I decided to pull the trigger and called Chase.  I spoke to the rep and explained that I wanted to product change my Chase Freedom Credit Card to a Chase Sapphire Reserve Credit Card.  I think I caught her off guard by the request, considering that the Chase Freedom Credit Card has no annual fee and the Chase Sapphire Reserve Credit Card has a $450 annual fee.  She thought I wanted to product change to the Chase Sapphire Preferred Credit Card, but I told her I wanted the high end Chase Sapphire Reserve Credit Card.  She then read off a lengthy script about all the changes between the two credit cards and I confirmed that I still wanted the Chase Sapphire Reserve Credit Card.  After the call, I logged into my Chase online account and spotted the Chase Sapphire Reserve Credit Card where my Chase Freedom Credit Card used to be.  To see if the Chase Ultimate Rewards portal showed my new credit card, I clicked the Go To Ultimate Rewards link.

Yes, the Chase Ultimate Rewards portal showed the Chase Sapphire Reserve logo and updated account Rewards Dashboard.  I look forward to spending the $300 annual travel credit and redeeming Chase Ultimate Reward Points toward travel at 1.5 cents per point.  Don’t worry about my Chase Ultimate Rewards point balance, most of my Chase Ultimate Reward Points were earned by and transferred to my Chase Ink Plus, but I will need to transfer Chase Ultimate Reward Points back to my new Chase Sapphire Reserve Credit Card to book travel.

Do you think I made the right choice to product change from the Chase Freedom Credit Card to the Chase Sapphire Reserve Credit Card?  Would you have done anything differently?  If you have any questions, please leave a comment below.  Have a great day everyone!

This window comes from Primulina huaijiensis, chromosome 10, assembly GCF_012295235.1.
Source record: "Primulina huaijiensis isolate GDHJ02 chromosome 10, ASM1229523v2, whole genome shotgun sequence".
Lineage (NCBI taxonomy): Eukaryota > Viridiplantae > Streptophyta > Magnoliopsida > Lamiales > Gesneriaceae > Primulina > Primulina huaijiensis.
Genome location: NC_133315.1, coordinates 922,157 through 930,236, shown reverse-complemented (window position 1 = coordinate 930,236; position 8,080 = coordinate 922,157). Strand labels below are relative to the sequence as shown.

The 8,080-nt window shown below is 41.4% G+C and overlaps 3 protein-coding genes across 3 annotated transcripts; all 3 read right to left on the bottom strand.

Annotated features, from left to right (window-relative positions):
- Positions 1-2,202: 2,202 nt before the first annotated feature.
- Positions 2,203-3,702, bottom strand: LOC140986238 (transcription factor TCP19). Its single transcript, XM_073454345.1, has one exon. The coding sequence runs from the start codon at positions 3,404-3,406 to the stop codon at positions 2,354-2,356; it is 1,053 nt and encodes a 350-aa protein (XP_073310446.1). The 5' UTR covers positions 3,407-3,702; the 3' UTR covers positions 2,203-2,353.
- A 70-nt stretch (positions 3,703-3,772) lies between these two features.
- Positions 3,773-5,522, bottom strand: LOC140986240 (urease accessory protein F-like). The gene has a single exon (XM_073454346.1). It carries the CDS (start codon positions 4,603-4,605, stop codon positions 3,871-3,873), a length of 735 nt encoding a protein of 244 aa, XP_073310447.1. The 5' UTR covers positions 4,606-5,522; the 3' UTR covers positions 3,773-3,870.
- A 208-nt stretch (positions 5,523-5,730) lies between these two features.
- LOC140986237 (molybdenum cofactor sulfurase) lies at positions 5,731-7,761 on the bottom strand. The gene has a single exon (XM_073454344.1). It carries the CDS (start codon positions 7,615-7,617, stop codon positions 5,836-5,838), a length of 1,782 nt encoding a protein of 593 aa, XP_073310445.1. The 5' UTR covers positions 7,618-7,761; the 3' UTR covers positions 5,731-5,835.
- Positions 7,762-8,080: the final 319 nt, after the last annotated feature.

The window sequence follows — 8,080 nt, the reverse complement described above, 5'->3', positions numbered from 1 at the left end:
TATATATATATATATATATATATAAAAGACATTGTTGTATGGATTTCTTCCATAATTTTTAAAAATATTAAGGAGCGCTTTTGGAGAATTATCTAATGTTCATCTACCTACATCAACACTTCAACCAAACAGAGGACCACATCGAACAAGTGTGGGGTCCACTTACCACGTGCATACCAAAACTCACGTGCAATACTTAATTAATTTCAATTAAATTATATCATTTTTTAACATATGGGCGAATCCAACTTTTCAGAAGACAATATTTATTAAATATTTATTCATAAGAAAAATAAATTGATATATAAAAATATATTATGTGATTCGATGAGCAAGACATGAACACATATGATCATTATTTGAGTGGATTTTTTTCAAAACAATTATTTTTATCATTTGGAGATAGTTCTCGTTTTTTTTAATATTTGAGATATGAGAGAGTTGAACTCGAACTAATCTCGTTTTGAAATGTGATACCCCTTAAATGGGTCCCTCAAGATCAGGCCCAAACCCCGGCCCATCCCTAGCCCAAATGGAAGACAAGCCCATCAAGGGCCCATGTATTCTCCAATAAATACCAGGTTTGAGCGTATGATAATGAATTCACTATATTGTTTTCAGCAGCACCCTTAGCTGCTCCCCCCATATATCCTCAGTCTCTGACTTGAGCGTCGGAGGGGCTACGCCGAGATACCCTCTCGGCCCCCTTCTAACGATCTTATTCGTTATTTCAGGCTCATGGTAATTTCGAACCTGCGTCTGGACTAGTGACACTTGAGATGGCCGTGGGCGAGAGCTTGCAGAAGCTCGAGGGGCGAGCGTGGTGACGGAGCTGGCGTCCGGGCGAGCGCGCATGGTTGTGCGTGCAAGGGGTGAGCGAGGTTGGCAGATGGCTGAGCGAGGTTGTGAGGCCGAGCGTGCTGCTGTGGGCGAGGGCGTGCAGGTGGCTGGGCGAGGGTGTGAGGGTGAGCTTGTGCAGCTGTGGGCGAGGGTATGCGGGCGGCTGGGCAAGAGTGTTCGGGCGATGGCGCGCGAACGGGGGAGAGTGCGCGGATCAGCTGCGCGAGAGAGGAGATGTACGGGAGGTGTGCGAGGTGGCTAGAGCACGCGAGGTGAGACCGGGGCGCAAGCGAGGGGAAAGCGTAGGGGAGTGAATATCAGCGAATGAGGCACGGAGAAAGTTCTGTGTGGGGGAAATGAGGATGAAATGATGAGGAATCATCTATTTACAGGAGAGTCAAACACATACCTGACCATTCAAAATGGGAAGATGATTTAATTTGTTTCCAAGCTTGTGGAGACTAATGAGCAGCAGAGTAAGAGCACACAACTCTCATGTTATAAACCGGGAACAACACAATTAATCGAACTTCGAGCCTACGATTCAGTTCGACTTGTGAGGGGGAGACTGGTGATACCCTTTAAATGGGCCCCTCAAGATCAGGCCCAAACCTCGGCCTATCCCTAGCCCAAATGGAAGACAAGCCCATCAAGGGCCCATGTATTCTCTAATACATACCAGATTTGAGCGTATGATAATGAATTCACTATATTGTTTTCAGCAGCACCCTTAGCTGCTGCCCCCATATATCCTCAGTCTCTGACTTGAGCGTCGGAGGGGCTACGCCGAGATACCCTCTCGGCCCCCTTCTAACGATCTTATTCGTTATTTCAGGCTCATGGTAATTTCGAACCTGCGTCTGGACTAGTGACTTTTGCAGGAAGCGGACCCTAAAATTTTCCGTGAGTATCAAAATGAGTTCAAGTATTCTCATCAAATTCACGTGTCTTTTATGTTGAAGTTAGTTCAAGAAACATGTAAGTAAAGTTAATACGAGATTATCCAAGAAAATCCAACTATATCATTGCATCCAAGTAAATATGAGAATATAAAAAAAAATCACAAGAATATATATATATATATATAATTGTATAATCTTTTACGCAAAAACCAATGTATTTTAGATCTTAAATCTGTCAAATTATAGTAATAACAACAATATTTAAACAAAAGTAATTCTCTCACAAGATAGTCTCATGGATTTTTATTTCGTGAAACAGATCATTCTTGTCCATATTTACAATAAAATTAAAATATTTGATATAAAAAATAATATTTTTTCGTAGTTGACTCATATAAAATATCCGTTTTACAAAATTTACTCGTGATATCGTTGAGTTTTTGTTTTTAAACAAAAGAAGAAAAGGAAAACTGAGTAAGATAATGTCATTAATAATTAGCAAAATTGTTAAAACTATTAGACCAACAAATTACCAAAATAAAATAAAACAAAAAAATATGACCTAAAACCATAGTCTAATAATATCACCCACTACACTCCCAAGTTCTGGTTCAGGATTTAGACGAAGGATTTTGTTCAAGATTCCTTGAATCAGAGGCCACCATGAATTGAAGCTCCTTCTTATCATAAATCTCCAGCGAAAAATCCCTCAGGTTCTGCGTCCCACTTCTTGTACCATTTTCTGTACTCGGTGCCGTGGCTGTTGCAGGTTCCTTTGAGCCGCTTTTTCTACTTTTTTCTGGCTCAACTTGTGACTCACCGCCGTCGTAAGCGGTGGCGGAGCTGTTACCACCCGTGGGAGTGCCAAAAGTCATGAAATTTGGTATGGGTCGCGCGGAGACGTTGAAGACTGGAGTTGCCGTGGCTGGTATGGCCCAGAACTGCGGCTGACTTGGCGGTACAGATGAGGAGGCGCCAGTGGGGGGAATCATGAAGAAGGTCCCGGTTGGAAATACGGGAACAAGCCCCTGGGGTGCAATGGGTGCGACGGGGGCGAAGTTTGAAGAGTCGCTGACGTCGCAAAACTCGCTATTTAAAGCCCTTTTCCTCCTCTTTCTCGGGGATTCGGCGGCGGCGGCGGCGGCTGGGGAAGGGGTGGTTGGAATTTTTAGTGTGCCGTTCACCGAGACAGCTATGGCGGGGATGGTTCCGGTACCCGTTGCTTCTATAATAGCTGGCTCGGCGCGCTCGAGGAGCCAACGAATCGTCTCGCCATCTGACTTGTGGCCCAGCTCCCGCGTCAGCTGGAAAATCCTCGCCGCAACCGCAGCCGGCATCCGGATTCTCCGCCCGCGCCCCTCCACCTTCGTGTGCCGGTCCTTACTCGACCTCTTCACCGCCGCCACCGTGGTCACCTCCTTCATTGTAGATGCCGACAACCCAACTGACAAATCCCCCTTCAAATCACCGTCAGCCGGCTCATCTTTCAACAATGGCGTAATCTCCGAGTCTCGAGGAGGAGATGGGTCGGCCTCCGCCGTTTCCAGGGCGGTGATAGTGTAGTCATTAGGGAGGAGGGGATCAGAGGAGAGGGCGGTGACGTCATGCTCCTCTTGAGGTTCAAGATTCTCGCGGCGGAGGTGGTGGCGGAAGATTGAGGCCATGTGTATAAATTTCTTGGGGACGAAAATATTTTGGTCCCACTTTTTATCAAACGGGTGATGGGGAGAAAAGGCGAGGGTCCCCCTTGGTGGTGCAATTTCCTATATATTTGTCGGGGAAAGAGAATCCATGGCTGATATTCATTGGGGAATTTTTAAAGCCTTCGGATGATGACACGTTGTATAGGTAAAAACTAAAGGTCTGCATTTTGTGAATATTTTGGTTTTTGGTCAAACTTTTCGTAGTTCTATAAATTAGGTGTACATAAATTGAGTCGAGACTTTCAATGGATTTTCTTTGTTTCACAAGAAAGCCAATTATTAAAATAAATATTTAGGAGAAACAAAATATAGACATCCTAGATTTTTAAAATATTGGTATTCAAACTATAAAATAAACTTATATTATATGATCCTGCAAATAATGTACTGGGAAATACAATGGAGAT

P.S. At one point, I had 10 Chase credit cards (personal and business), but instead of downgrading and product changing to no annual fee credit cards, I closed most of the credit cards and transferred the credit lines to existing Chase credit cards.  I wish I had 2 more Chase accounts open so I could also have a Chase Freedom Credit Card and a Chase Freedom Unlimited Credit Card.  Sadly, the 5/24 rule caught me off guard.

29 thoughts on “I Converted my Chase Freedom to a Chase Sapphire Reserve

  1. Ben

    Caught a typo: “The Chase Sapphire Reserve Credit Card has a $450 annual fee, but comes with a $350 annual travel credit”

    Credit is $300 (you reference it correctly as $300 later).

    Reply
      1. Radster

        Understand, but how many Wallyworlds do you pass by coincidentally when travelling? I just think its a flimsy justification, at best.

        Anyway, we’ll agree to disagree. Have a good one! :)

        Reply
        1. Grant Post author

          I just don’t like Walmart. I have only been to a few after the Bluebird/Serve days. I’ll leave the friendly Walmart cashiers to everyone else :)

          Reply
  2. Carl

    I PCd CF to CSR last year and then PCd it back when the AF hit this year. Why? Because at that point I was the somewhat new owner of a CSP, thanks to discontinuation of the Fairmont card. Since the CSP AF wouldn’t post until next year, this seemed a no-brainer, and I’m glad I did it. Most of my CSR charges (aside from the ones using the two annual travel credits) were for food, and the CF category took care of that this quarter. Otherwise for travel, I use cards that offer higher value (i.e. co-branded hotel cards or Amex Platinum for airfare). I did like the CSR overall and will likely do a PC when the CSP AF hits. Why? I like the idea of the free roadside assistance. I recently discovered that when I use that benefit as part of my USAA policy, it posts to my CLUE report as a claim! I guess that’s within their rights as an insurance conpany. At least when the benefit is provided by a third party, that won’t happen. Anyway, congrats on your new CSR! Woohoo!